The year is fresh, my friends.
But am I correct in saying that many people feel a bit skeptical, a bit weary, and a lot more worried than optimistic about the future right now?
In uncertain times we have to remind ourselves (and each other) that Christ is light, and there is no darkness in Him (I John 1:15). Just because we live in a dark world doesn’t mean we are doomed to live in darkness.
Easier said than done, right? Because when so much of the news we hear is bad news, we have to get intentional about how we think and how we live. The old saying goes, “You see what you look for.” That means we have to look for truth, goodness, and beauty. As leaders in church, community, and family, this is a vital part of staying faithful through hard times.
Called to Faithfulness
I don’t scroll a lot on social media, but I do follow a few specific influencers who consistently share inspiring and relatable posts. Sally Clarkson is one of those voices in my life, and has been for years. A few days ago, I check her Facebook profile and found this simple statement in the comments section below one of her posts:
“Faithful living is an act of worship to God, not a guarantee of a certain outcome.”-Sally Clarkson
Those words spoke volumes to my heart.
You see, I am one who looks for outcomes; desired and ideal outcomes, preferably. If what I am doing- how I am living- isn’t producing “good” or expected results (in my opinion), I look for another way, a better method.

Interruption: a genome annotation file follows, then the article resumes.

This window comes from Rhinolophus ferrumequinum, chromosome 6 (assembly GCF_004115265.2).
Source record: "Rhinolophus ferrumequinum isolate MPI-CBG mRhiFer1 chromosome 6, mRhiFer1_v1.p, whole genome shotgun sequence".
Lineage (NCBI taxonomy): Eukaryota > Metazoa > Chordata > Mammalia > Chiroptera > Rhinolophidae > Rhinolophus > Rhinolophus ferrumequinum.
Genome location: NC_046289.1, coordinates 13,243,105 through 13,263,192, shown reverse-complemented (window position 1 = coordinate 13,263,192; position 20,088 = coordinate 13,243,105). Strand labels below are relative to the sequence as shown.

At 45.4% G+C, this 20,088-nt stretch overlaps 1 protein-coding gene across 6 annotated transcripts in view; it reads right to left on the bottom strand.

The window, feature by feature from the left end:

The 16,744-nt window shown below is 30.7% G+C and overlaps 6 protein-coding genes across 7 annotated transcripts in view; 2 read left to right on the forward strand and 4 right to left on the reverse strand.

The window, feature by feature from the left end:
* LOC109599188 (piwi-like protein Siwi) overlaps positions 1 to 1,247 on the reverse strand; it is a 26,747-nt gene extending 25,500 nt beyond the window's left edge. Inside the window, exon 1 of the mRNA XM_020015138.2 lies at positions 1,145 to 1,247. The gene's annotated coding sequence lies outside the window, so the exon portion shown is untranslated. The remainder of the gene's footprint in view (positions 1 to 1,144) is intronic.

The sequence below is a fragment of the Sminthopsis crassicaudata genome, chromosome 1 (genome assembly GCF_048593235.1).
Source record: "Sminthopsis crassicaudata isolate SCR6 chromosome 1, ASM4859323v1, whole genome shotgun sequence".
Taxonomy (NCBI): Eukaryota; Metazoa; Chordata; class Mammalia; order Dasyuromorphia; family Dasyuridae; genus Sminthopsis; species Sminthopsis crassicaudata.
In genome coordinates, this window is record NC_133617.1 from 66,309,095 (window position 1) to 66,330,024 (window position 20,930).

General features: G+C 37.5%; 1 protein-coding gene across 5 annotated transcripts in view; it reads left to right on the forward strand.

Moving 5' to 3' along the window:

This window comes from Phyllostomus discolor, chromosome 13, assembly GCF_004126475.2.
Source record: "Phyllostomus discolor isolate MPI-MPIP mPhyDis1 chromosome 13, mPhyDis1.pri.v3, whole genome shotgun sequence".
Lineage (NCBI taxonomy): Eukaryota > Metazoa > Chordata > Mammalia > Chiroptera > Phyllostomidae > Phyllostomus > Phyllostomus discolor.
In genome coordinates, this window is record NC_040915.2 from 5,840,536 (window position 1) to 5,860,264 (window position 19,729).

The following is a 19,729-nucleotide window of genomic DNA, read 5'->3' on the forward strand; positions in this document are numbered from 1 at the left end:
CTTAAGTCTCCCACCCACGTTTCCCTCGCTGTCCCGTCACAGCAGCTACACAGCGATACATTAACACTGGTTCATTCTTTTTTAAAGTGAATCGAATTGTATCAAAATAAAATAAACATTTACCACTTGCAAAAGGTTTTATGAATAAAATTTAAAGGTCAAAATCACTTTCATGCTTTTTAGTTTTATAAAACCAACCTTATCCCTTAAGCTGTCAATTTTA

And you know what’s hard about things like leadership and motherhood and ministry? They are journeys of a lifetime, not a sprint. Results and outcomes have zillions of variables, and can take decades to produce real fruit. In fact, I may never see some of the fruit in my lifetime.
So, yes. I’ll freely confess that many times along this journey, I’ve sat down and pondered if the path I’m walking is actually getting me anywhere at all.
Pondering the path of our feet is a good thing. It’s biblical (Proverbs 4:26). Sometimes we do need to change direction.
But the true north of our lives as Christians doesn’t ever change. We are always called to love God and live in relationship with Him, and to love people.
We are always called to faithfulness (Luke 16:10).
What does “staying faithful to God” look like in real life?
“Staying faithful to God” sounds like a wonderful and notable ideal. But what does it look like in the very muddy waters of real life? How do we stay faithful through hurts, disappointments, loss, grief, or fear?